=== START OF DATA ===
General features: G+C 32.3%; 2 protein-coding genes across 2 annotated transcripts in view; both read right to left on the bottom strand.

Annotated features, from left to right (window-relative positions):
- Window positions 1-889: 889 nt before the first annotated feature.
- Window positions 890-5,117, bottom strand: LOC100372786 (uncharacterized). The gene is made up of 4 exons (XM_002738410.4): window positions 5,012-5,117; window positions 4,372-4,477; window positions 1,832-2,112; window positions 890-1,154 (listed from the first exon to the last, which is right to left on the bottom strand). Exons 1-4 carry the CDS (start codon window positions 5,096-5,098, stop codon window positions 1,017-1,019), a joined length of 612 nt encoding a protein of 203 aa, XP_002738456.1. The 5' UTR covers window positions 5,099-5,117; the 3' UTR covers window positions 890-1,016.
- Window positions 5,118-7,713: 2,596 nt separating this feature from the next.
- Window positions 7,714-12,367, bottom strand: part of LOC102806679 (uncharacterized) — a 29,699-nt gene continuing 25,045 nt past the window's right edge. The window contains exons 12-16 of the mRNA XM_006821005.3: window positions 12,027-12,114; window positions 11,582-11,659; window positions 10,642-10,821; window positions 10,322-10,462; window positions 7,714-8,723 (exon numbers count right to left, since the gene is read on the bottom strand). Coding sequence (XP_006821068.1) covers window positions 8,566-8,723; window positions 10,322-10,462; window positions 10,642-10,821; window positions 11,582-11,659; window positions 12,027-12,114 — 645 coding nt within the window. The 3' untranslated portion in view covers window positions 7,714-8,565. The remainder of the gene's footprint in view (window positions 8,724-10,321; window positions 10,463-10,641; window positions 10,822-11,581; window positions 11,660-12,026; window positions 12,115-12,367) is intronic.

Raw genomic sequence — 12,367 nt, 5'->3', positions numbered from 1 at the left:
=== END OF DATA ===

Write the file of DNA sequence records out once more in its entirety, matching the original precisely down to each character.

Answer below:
General features: G+C 32.3%; 2 protein-coding genes across 2 annotated transcripts in view; both read right to left on the bottom strand.

Annotated features, from left to right (window-relative positions):
- Window positions 1-889: 889 nt before the first annotated feature.
- Window positions 890-5,117, bottom strand: LOC100372786 (uncharacterized). The gene is made up of 4 exons (XM_002738410.4): window positions 5,012-5,117; window positions 4,372-4,477; window positions 1,832-2,112; window positions 890-1,154 (listed from the first exon to the last, which is right to left on the bottom strand). Exons 1-4 carry the CDS (start codon window positions 5,096-5,098, stop codon window positions 1,017-1,019), a joined length of 612 nt encoding a protein of 203 aa, XP_002738456.1. The 5' UTR covers window positions 5,099-5,117; the 3' UTR covers window positions 890-1,016.
- Window positions 5,118-7,713: 2,596 nt separating this feature from the next.
- Window positions 7,714-12,367, bottom strand: part of LOC102806679 (uncharacterized) — a 29,699-nt gene continuing 25,045 nt past the window's right edge. The window contains exons 12-16 of the mRNA XM_006821005.3: window positions 12,027-12,114; window positions 11,582-11,659; window positions 10,642-10,821; window positions 10,322-10,462; window positions 7,714-8,723 (exon numbers count right to left, since the gene is read on the bottom strand). Coding sequence (XP_006821068.1) covers window positions 8,566-8,723; window positions 10,322-10,462; window positions 10,642-10,821; window positions 11,582-11,659; window positions 12,027-12,114 — 645 coding nt within the window. The 3' untranslated portion in view covers window positions 7,714-8,565. The remainder of the gene's footprint in view (window positions 8,724-10,321; window positions 10,463-10,641; window positions 10,822-11,581; window positions 11,660-12,026; window positions 12,115-12,367) is intronic.

Raw genomic sequence — 12,367 nt, 5'->3', positions numbered from 1 at the left: